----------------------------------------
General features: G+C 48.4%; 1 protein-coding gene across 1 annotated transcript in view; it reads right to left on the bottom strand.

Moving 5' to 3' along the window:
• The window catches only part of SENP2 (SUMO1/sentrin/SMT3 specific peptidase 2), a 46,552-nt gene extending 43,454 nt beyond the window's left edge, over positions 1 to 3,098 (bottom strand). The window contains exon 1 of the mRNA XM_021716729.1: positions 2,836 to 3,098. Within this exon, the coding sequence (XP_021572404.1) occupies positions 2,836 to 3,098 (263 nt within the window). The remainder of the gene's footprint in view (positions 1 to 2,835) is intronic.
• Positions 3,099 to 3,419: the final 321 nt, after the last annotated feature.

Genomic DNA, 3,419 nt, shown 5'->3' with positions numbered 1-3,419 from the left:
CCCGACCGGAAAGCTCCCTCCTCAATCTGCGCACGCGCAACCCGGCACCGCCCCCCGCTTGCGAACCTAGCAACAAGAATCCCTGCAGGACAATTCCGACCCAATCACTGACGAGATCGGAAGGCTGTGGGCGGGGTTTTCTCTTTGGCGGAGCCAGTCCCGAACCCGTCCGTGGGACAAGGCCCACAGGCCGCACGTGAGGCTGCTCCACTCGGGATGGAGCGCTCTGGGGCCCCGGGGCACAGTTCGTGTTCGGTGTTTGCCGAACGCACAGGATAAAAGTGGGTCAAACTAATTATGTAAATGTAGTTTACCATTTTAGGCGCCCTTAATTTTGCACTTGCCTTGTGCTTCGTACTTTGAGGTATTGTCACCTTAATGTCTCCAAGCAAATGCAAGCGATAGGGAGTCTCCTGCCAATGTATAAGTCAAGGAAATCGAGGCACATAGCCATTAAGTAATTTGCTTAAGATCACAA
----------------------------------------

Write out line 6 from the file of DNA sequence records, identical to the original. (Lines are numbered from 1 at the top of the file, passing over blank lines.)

CCCGACCGGAAAGCTCCCTCCTCAATCTGCGCACGCGCAACCCGGCACCGCCCCCCGCTTGCGAACCTAGCAACAAGAATCCCTGCAGGACAATTCCGACCCAATCACTGACGAGATCGGAAGGCTGTGGGCGGGGTTTTCTCTTTGGCGGAGCCAGTCCCGAACCCGTCCGTGGGACAAGGCCCACAGGCCGCACGTGAGGCTGCTCCACTCGGGATGGAGCGCTCTGGGGCCCCGGGGCACAGTTCGTGTTCGGTGTTTGCCGAACGCACAGGATAAAAGTGGGTCAAACTAATTATGTAAATGTAGTTTACCATTTTAGGCGCCCTTAATTTTGCACTTGCCTTGTGCTTCGTACTTTGAGGTATTGTCACCTTAATGTCTCCAAGCAAATGCAAGCGATAGGGAGTCTCCTGCCAATGTATAAGTCAAGGAAATCGAGGCACATAGCCATTAAGTAATTTGCTTAAGATCACAA